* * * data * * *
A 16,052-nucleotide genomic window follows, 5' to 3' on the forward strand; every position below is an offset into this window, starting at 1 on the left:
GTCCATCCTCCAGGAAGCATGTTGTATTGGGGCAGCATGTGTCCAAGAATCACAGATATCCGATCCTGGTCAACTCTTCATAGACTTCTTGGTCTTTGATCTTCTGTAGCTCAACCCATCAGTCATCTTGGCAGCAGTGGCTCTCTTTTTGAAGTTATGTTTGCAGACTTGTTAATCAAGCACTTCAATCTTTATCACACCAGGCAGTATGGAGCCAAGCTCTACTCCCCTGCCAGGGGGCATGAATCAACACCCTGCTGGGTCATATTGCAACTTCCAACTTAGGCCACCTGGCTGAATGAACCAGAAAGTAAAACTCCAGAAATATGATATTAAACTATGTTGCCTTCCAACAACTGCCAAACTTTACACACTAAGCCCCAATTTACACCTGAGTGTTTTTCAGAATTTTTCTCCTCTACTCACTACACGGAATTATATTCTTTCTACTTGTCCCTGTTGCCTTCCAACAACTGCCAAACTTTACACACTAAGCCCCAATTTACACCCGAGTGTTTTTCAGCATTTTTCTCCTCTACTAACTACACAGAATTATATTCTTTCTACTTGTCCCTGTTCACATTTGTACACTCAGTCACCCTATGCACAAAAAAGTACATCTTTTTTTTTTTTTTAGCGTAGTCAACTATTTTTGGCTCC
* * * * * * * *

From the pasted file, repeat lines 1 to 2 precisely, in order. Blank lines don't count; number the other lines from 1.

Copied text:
A 16,052-nucleotide genomic window follows, 5' to 3' on the forward strand; every position below is an offset into this window, starting at 1 on the left:
GTCCATCCTCCAGGAAGCATGTTGTATTGGGGCAGCATGTGTCCAAGAATCACAGATATCCGATCCTGGTCAACTCTTCATAGACTTCTTGGTCTTTGATCTTCTGTAGCTCAACCCATCAGTCATCTTGGCAGCAGTGGCTCTCTTTTTGAAGTTATGTTTGCAGACTTGTTAATCAAGCACTTCAATCTTTATCACACCAGGCAGTATGGAGCCAAGCTCTACTCCCCTGCCAGGGGGCATGAATCAACACCCTGCTGGGTCATATTGCAACTTCCAACTTAGGCCACCTGGCTGAATGAACCAGAAAGTAAAACTCCAGAAATATGATATTAAACTATGTTGCCTTCCAACAACTGCCAAACTTTACACACTAAGCCCCAATTTACACCTGAGTGTTTTTCAGAATTTTTCTCCTCTACTCACTACACGGAATTATATTCTTTCTACTTGTCCCTGTTGCCTTCCAACAACTGCCAAACTTTACACACTAAGCCCCAATTTACACCCGAGTGTTTTTCAGCATTTTTCTCCTCTACTAACTACACAGAATTATATTCTTTCTACTTGTCCCTGTTCACATTTGTACACTCAGTCACCCTATGCACAAAAAAGTACATCTTTTTTTTTTTTTTAGCGTAGTCAACTATTTTTGGCTCC